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[17] 5. LAELIUS. I certainly should raise no objection if I felt confidence in myself, for the subject is a noble one, and we are, as Fannius said, free from public business. But who am I? or what skill1 have I? What you suggest is a task for philosophers and, what is more, for Greeks—that of discoursing on any subject however suddenly it may be proposed to them. This is a difficult thing to do and requires no little practice. Therefore, for a discussion of everything possible to be said on the subject of friendship, I advise you to apply to those who profess that art; all that I can do is to urge you to put friendship before all things human; for nothing is so conformable to nature and nothing so adaptable to our fortunes whether they be favourable or adverse.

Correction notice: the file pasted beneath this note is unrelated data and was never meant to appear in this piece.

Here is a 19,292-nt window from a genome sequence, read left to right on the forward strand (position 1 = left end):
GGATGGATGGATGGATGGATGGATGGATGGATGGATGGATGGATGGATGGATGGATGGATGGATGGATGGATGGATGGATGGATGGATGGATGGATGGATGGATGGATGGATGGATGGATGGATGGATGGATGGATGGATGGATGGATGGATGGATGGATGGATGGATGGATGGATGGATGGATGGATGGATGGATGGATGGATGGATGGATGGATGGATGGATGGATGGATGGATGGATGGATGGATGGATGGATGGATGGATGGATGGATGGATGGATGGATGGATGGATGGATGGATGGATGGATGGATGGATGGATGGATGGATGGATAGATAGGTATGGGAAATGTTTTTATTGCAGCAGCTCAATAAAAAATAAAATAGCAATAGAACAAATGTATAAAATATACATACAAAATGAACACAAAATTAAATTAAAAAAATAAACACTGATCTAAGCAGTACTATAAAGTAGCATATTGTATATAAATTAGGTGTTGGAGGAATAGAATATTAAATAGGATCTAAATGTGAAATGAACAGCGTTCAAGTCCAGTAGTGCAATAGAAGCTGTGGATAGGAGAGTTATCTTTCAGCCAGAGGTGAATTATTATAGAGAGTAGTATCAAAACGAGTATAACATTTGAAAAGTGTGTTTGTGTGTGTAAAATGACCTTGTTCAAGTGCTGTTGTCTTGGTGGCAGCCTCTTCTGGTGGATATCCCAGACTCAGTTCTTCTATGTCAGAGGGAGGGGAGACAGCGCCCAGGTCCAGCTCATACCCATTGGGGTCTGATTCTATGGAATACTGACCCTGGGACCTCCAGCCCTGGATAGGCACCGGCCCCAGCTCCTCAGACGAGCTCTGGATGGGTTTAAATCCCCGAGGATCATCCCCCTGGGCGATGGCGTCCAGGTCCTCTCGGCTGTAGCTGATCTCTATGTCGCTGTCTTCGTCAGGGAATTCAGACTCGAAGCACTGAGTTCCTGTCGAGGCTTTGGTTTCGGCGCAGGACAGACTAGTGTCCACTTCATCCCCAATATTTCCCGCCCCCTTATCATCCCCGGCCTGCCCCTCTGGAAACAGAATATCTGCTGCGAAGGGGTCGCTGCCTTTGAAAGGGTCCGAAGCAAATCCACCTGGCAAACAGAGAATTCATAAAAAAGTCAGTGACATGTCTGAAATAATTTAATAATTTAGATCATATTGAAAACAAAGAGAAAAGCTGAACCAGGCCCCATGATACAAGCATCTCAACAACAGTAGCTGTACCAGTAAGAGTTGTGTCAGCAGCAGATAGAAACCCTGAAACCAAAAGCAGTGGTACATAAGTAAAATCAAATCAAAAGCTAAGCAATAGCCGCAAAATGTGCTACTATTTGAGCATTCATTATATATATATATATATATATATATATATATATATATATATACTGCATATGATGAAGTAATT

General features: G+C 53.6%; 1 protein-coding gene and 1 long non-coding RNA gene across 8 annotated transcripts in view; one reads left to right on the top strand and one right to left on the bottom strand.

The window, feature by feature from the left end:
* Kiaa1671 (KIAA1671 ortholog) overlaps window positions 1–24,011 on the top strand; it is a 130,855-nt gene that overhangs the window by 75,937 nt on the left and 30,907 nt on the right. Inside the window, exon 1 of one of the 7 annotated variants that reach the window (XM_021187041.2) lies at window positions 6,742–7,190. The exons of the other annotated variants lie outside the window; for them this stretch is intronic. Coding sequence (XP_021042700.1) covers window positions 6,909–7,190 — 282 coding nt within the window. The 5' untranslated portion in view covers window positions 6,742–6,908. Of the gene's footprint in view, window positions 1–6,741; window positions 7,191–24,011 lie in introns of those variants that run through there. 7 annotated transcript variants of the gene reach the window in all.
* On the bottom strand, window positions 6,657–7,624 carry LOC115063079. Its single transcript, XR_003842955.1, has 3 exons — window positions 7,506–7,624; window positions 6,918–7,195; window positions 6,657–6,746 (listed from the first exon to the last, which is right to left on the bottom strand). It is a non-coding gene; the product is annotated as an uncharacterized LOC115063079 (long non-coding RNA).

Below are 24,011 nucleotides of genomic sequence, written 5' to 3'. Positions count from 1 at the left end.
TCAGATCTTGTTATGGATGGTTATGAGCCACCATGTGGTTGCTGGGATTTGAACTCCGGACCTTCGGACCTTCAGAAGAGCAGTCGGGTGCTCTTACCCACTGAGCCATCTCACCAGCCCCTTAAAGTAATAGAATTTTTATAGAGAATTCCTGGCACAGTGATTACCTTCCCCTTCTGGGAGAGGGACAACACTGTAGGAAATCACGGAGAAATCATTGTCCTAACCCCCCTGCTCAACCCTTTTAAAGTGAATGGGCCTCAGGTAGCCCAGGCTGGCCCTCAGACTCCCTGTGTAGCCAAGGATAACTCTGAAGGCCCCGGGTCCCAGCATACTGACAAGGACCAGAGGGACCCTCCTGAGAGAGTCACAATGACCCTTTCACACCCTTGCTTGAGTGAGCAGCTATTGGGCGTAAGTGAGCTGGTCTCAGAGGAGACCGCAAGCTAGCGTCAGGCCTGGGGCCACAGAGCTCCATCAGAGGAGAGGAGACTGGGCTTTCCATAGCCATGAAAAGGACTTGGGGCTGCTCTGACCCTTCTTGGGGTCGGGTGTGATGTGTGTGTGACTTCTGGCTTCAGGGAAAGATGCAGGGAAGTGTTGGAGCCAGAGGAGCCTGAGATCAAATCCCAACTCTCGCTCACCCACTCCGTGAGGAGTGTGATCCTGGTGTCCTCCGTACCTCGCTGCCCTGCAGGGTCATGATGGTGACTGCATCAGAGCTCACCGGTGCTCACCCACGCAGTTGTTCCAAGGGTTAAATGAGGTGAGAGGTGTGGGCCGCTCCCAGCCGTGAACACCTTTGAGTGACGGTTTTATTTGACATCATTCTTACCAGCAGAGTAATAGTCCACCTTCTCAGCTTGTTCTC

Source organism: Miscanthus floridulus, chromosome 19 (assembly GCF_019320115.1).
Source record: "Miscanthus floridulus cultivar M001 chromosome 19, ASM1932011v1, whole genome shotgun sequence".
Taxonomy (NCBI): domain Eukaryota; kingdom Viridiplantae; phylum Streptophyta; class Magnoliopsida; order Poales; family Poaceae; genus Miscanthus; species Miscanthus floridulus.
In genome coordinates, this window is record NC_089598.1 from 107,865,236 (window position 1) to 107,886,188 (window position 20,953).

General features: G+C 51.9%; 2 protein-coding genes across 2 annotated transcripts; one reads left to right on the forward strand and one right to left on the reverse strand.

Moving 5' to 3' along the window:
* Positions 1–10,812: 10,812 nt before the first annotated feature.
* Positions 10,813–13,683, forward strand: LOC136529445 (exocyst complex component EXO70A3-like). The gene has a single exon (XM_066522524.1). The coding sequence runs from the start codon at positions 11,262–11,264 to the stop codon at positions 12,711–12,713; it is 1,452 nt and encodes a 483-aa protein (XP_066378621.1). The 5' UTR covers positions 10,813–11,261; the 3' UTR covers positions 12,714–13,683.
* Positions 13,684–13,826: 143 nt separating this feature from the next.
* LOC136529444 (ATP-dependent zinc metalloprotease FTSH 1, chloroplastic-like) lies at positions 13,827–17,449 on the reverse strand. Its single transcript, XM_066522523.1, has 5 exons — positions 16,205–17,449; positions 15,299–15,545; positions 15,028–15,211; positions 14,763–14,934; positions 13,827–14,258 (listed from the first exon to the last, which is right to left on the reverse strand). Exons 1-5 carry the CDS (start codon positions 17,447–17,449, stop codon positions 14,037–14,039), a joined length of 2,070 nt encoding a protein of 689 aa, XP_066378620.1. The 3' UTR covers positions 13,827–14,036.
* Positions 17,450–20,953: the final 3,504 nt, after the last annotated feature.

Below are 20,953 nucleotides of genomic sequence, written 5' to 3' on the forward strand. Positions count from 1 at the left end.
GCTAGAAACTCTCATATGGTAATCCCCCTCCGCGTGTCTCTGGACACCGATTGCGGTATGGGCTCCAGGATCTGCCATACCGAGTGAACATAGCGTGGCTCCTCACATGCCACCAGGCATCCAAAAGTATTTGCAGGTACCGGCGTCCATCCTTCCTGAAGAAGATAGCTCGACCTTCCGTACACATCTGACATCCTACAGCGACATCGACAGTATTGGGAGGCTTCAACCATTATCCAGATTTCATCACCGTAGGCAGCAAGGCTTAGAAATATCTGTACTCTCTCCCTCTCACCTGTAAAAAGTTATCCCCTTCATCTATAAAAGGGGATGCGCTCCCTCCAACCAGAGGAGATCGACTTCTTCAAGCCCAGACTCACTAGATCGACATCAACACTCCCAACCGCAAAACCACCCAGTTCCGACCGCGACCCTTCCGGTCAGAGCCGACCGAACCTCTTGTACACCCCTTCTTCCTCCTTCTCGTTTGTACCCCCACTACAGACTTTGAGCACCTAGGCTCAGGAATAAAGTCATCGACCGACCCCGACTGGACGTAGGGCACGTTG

1 i.e. readiness acquired by practice in extemporaneous discussion—an art practised by sophists and rhetoricians and by the philosophers of the New Academy; of. Cic. De fin. ii. 1; De or. i. 102.

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